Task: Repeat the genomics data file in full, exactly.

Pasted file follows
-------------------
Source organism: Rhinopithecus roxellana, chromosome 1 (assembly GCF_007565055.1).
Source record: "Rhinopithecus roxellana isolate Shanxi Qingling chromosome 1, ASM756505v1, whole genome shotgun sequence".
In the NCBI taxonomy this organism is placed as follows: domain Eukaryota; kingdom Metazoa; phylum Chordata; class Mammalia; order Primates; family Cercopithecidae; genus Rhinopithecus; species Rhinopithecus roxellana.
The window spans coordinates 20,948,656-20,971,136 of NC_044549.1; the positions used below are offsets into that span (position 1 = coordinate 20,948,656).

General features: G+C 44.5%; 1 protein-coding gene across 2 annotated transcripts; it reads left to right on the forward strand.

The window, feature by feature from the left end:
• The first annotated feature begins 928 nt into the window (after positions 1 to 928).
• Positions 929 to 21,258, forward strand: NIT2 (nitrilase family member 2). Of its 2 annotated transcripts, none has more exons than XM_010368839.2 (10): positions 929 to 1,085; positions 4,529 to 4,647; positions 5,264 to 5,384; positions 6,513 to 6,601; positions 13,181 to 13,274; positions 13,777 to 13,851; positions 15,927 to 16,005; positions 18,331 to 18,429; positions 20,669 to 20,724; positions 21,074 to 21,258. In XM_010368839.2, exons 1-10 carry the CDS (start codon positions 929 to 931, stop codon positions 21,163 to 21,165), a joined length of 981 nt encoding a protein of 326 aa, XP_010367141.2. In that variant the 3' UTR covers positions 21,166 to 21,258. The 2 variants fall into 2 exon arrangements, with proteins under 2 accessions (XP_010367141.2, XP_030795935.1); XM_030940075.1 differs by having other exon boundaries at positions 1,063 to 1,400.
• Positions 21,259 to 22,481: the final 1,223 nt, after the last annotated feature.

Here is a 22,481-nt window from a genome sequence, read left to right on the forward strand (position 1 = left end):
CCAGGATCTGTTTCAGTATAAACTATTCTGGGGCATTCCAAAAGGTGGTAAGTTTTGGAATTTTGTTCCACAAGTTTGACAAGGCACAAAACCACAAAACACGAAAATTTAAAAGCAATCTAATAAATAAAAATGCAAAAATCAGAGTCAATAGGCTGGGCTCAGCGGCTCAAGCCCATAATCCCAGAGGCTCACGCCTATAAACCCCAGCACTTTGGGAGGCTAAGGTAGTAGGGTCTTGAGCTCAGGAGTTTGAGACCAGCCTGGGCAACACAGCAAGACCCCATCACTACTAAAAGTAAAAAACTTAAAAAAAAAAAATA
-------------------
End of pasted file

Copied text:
Source organism: Rhinopithecus roxellana, chromosome 1 (assembly GCF_007565055.1).
Source record: "Rhinopithecus roxellana isolate Shanxi Qingling chromosome 1, ASM756505v1, whole genome shotgun sequence".
In the NCBI taxonomy this organism is placed as follows: domain Eukaryota; kingdom Metazoa; phylum Chordata; class Mammalia; order Primates; family Cercopithecidae; genus Rhinopithecus; species Rhinopithecus roxellana.
The window spans coordinates 20,948,656-20,971,136 of NC_044549.1; the positions used below are offsets into that span (position 1 = coordinate 20,948,656).

General features: G+C 44.5%; 1 protein-coding gene across 2 annotated transcripts; it reads left to right on the forward strand.

The window, feature by feature from the left end:
• The first annotated feature begins 928 nt into the window (after positions 1 to 928).
• Positions 929 to 21,258, forward strand: NIT2 (nitrilase family member 2). Of its 2 annotated transcripts, none has more exons than XM_010368839.2 (10): positions 929 to 1,085; positions 4,529 to 4,647; positions 5,264 to 5,384; positions 6,513 to 6,601; positions 13,181 to 13,274; positions 13,777 to 13,851; positions 15,927 to 16,005; positions 18,331 to 18,429; positions 20,669 to 20,724; positions 21,074 to 21,258. In XM_010368839.2, exons 1-10 carry the CDS (start codon positions 929 to 931, stop codon positions 21,163 to 21,165), a joined length of 981 nt encoding a protein of 326 aa, XP_010367141.2. In that variant the 3' UTR covers positions 21,166 to 21,258. The 2 variants fall into 2 exon arrangements, with proteins under 2 accessions (XP_010367141.2, XP_030795935.1); XM_030940075.1 differs by having other exon boundaries at positions 1,063 to 1,400.
• Positions 21,259 to 22,481: the final 1,223 nt, after the last annotated feature.

Here is a 22,481-nt window from a genome sequence, read left to right on the forward strand (position 1 = left end):
CCAGGATCTGTTTCAGTATAAACTATTCTGGGGCATTCCAAAAGGTGGTAAGTTTTGGAATTTTGTTCCACAAGTTTGACAAGGCACAAAACCACAAAACACGAAAATTTAAAAGCAATCTAATAAATAAAAATGCAAAAATCAGAGTCAATAGGCTGGGCTCAGCGGCTCAAGCCCATAATCCCAGAGGCTCACGCCTATAAACCCCAGCACTTTGGGAGGCTAAGGTAGTAGGGTCTTGAGCTCAGGAGTTTGAGACCAGCCTGGGCAACACAGCAAGACCCCATCACTACTAAAAGTAAAAAACTTAAAAAAAAAAAATA